Will the UK Become the World Leader in Low Emissions?

In September, Prime Minister Theresa May pledged £106million to help the UK become a world leader in low-emission vehicles. In this article we take a look at the effect this might have on the motor trade.

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Electric Vehicles or EVs

The pledge took place at a summit which discussed a worldwide push to invest in EVs, or electric vehicles. Although improvements to air quality and lower carbon emissions are widely seen as benefits of electric vehicles, sceptics are concerned about the process as Brexit looms for the UK.

A Huge Impact

The changes will have a huge impact on the motor trade industry and motor trade insurance, as moving to an entirely electric system is a huge undertaking. Concerns centre around trade roles becoming obsolete as the new technology takes off.

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The motor trade is likely to be at the heart of the beginning of the process, assisting in the adaptation of products and services, including motor trade insurance.

By far the biggest challenge will be around EV technology.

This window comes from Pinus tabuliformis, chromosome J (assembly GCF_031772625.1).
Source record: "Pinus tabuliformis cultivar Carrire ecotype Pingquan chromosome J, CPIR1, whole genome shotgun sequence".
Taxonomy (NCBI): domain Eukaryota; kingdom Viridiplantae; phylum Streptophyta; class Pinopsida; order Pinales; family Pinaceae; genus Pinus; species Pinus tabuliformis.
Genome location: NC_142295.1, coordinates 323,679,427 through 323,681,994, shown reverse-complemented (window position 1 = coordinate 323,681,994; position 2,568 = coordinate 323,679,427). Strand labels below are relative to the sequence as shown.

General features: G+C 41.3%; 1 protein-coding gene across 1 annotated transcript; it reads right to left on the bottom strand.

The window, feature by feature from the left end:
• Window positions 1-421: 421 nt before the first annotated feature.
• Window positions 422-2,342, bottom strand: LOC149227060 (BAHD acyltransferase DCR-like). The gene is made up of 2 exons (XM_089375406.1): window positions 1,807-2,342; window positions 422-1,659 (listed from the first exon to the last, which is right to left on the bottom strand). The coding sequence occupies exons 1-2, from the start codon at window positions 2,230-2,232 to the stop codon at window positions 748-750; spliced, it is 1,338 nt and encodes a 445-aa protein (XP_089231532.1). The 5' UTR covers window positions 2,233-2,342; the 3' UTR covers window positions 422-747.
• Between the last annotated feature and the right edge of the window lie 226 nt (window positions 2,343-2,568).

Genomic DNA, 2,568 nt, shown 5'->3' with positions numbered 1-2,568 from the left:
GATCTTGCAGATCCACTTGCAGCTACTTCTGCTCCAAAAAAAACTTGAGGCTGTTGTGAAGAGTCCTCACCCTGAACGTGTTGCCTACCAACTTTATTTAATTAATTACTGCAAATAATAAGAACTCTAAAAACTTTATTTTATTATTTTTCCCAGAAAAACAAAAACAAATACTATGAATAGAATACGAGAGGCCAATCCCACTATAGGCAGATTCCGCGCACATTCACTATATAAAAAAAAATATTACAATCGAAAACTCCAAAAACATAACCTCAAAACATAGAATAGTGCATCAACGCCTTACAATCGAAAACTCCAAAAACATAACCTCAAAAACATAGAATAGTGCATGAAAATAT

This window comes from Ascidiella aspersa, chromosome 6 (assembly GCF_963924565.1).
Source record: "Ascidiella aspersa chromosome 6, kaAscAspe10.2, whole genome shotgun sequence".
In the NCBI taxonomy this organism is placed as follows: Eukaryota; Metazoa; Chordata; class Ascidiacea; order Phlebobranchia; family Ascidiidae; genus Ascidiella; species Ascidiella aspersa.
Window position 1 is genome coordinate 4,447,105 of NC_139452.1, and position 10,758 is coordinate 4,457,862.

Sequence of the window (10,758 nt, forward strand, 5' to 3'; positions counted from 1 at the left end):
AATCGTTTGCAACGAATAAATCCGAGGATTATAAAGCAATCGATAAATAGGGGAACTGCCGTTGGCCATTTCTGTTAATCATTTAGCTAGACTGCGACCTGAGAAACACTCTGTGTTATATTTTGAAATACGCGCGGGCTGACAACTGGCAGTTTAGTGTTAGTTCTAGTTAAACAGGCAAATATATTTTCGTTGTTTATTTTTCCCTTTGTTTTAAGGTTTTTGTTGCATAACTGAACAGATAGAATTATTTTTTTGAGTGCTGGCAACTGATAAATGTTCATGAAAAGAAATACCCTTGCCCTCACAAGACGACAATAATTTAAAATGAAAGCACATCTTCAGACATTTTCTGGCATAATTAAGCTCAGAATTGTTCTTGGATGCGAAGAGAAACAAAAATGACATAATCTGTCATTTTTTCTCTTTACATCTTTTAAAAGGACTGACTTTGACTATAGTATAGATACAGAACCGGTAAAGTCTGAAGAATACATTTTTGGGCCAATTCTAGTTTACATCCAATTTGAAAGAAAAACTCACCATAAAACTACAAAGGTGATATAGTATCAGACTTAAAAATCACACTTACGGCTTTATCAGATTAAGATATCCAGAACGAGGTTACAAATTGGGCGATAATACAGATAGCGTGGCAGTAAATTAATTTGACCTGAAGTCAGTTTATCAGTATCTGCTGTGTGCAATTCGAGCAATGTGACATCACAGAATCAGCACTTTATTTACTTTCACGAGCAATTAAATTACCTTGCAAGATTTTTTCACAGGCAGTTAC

Preparing for the Change

It’s important to stress that for all those in the trade, from engineers to providers of Motor trade insurance information, there is no immediate panic. It’s likely to be a long, complicated and gradual process taking years, ensuring plenty of time to prepare for the changes.

The Background

The UK government has set itself a goal to ensure most of the cars on UK roads will be electrically powered by 2030; as mentioned above, this is no mean feat and will require a massive overhaul of the current infrastructure and delivery of an entirely new one. Substantial research will also need to be undertaken regarding batteries, charging technology, plug-in networks, accessibility of affordable energy and hydrogen refueling capabilities. And as the UK is hugely reliant on fossil-fuel-powered cars and petrol stations, it goes without saying that if we are to achieve cleaner and greener roads, then there is much to do.

On the plus side, there is a real thirst amongst consumers to explore alternatively powered vehicles, or APVs, and a growing concern on the dependency we have on combustion-powered cars. Deterrents will likely have to be put in place by the government soon, including higher road taxes and parking fees to start with.